That spring, Warren finished second at the state track meet in the 400-meter dash, in 47.5 seconds, and was a member of the school’s winning 1,600-meter relay team.

His senior season was less impressive statistically, but by then the recruiters were well aware of his ability. In football, he missed four games because of a sprained ankle. When he returned, he was moved to quarterback when the team’s starter was sidelined by an injury. Warren finished the season with only 593 rushing yards, but he led Dorsey to the 4-A semifinals. He was named to several All-American teams.

Warren suffered a hamstring injury during track season and had to miss the state meet.

He used the healing time to begin lifting weights with more regularity. Although his speed--he runs the 40-yard dash in 4.4 seconds--was never in doubt, some questioned his size and strength.


At 6 feet 1 and 185 pounds, Warren is not small, but some consider him a bit light.

Warren had plenty of confidence when he got to Colorado, and would listen to no talk of redshirting.

“Coming out of high school, you think of redshirting as a bad and negative thing,” Warren said. “You think it’s for the guys who are not good enough to make the team.”

His initiation was no picnic. As the only freshman running back, he had to go through drills with more experienced players.


And Lucas’ replacement as coach of the running backs, Ben Gregory, also was in his first year at Colorado. Gregory’s most recent coaching job had been at a high school in Denver. Warren said they both had a lot to learn.

As member of the scout team, Warren said he was eighth on the depth chart when the team opened at home against Wyoming. He remained low on the chart for the next week’s game against Baylor.

But after a 16-14 defeat against Baylor, McCartney indicated he was not happy with the running game. Kahl had 107 yards in 23 carries in two games. Backup Chuck Snowden had eight yards in six carries.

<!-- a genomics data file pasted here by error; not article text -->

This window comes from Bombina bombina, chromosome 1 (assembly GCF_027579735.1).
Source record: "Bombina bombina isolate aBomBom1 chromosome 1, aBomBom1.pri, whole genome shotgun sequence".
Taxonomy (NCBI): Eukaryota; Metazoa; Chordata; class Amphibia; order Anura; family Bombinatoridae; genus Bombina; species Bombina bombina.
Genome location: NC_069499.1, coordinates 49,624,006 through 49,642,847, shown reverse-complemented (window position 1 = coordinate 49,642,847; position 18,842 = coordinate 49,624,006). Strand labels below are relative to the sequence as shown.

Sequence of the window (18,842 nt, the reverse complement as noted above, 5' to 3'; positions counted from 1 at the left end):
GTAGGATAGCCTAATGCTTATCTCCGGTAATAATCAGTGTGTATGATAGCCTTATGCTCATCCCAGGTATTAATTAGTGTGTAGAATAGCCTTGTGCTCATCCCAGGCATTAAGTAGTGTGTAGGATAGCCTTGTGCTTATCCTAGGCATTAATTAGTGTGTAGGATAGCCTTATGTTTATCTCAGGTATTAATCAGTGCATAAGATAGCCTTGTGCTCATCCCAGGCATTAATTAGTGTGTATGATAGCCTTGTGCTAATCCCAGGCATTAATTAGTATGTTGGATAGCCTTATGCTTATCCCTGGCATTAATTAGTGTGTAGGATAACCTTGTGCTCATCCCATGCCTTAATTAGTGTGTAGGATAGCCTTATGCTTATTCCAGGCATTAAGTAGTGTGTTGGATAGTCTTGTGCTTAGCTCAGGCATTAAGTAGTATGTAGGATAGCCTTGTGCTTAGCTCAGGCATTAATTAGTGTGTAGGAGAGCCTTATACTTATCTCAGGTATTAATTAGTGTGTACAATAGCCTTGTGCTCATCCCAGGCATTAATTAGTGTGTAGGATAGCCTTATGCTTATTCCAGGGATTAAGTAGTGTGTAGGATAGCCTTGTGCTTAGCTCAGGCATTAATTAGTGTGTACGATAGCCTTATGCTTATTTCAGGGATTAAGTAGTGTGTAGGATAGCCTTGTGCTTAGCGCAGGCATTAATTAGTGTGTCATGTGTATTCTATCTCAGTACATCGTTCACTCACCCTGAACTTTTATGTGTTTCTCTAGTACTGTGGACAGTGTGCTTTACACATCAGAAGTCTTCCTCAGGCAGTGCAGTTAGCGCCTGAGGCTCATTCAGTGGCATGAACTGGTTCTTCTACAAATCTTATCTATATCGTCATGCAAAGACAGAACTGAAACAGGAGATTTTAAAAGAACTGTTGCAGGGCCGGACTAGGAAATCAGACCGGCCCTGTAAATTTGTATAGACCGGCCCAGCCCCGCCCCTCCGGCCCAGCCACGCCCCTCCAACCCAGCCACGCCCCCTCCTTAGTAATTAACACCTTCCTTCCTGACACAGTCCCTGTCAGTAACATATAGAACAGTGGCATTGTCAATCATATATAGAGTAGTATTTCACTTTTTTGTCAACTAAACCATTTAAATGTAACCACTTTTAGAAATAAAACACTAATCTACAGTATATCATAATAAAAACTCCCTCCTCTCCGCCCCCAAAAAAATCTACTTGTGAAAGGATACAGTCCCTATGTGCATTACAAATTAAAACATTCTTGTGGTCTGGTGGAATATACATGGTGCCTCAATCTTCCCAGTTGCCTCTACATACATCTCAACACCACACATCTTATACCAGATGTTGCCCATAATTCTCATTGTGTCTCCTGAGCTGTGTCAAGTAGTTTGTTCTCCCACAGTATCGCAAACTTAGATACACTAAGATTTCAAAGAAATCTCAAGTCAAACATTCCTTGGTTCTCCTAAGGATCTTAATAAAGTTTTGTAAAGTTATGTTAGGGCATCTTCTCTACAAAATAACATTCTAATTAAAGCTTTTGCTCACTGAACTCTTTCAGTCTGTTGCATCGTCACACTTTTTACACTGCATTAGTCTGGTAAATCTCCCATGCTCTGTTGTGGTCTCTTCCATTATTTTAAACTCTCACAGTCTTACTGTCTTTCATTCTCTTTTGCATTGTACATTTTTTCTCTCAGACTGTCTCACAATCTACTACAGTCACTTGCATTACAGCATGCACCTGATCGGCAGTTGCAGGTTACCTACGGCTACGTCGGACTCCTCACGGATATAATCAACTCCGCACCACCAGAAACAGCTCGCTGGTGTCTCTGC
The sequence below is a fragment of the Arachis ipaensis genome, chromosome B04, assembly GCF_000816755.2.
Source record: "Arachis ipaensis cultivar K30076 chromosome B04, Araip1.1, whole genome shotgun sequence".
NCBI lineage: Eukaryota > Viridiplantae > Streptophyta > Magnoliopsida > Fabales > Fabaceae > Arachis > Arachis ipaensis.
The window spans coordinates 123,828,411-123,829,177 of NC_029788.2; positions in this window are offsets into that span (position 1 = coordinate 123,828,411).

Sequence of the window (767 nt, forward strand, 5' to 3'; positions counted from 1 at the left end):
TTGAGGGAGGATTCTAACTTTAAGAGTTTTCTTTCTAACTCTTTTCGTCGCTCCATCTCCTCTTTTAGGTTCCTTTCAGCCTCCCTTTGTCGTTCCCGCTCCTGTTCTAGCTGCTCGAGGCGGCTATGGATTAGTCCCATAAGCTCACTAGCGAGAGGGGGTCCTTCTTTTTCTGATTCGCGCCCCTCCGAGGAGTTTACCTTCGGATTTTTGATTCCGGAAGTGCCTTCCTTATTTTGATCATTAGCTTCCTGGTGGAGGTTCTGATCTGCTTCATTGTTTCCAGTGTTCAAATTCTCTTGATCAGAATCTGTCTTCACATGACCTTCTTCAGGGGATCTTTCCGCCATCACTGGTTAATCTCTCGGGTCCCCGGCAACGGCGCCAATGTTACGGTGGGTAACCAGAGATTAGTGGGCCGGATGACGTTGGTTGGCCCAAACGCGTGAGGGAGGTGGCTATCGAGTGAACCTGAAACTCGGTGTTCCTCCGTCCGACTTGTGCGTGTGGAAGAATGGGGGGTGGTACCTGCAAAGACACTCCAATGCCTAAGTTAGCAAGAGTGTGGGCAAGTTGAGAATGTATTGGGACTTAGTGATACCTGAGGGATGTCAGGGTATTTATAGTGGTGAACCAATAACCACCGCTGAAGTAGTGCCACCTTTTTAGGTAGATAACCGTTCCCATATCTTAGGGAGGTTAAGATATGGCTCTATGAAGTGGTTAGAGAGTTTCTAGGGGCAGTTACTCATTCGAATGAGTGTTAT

Two days after the Baylor game, Warren was told he would run with the varsity during practice.


“I wasn’t nervous at all,” he said. “I had been hoping and wishing for this, and I was going to make the most of my opportunity. It was not easy learning all the new formations, but I was familiar with the personnel.”

He played as a reserve in victories over Minnesota and Missouri and in a loss to Stanford. He started against Oklahoma in the second conference game.

Warren showed his toughness in a 19-19 tie with Nebraska on Nov. 2 in Boulder. Before a national television audience, he dislocated his left shoulder but returned later and led Colorado rushers with 55 yards in 17 carries.

He dislocated the same shoulder again the next week against Oklahoma State and left the game having gained 48 yards in 13 carries.


Despite pain, he started the final two games, against Kansas and Iowa State. Warren had a 74-yard touchdown run in the Iowa State game.

Although he will play Saturday night in a special shoulder harness, Warren is expected to carry the ball at least 20 times. He will have surgery after the game.

Warren now gets along with the new running back coach, and Colorado won a share of the conference championship for the third consecutive year. And Kahl, the former starter at running back, recently transferred to Iowa, saying his future at Colorado was not what he wanted it to be.

“It’s a blessing what happened to me here this season,” Warren said. “It was a matter of hanging in there and getting my shot. I thank the coaches for being fair and sticking with me.”